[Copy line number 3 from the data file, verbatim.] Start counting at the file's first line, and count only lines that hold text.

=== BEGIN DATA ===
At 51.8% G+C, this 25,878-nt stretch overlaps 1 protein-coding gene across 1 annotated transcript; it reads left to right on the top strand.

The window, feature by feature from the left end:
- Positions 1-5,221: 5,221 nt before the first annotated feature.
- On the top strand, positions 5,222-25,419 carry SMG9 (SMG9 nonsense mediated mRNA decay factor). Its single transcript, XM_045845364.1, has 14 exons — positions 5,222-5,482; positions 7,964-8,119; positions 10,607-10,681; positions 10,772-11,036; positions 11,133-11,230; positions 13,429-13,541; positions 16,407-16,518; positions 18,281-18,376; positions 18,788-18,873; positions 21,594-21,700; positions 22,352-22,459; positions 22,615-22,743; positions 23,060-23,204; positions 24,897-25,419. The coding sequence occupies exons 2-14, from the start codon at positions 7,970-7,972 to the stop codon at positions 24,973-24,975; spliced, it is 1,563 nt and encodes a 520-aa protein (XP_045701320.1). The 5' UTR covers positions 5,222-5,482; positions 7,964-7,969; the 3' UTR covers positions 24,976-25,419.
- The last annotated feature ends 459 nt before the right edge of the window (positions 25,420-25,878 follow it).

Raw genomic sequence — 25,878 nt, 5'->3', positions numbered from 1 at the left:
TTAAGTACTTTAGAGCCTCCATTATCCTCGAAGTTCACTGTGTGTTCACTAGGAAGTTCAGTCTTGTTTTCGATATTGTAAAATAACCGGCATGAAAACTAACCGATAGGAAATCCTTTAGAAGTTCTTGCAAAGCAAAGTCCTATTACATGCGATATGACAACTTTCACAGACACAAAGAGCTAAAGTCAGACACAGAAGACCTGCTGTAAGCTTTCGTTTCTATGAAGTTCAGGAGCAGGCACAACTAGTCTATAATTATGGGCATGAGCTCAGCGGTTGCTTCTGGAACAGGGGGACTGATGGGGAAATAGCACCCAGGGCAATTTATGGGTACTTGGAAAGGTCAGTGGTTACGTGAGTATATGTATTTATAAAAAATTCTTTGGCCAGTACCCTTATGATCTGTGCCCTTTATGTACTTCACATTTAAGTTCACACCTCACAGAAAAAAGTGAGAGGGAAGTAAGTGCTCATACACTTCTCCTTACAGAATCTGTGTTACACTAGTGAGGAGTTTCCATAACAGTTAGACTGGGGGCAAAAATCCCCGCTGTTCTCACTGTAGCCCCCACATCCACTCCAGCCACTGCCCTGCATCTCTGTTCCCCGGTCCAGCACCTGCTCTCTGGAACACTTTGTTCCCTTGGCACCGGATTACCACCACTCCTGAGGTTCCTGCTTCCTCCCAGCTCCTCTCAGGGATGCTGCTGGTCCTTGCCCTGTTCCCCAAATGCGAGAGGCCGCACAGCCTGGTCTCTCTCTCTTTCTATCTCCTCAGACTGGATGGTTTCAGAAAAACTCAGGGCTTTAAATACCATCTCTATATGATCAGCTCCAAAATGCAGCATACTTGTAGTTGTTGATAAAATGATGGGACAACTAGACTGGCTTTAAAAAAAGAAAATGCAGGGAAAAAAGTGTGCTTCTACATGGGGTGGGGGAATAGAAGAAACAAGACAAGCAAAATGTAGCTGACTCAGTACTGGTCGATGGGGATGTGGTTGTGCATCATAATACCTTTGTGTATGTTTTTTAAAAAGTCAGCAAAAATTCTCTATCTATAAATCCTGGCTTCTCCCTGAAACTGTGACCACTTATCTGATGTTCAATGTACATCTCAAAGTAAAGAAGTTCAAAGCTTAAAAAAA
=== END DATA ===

- Positions 1-5,221: 5,221 nt before the first annotated feature.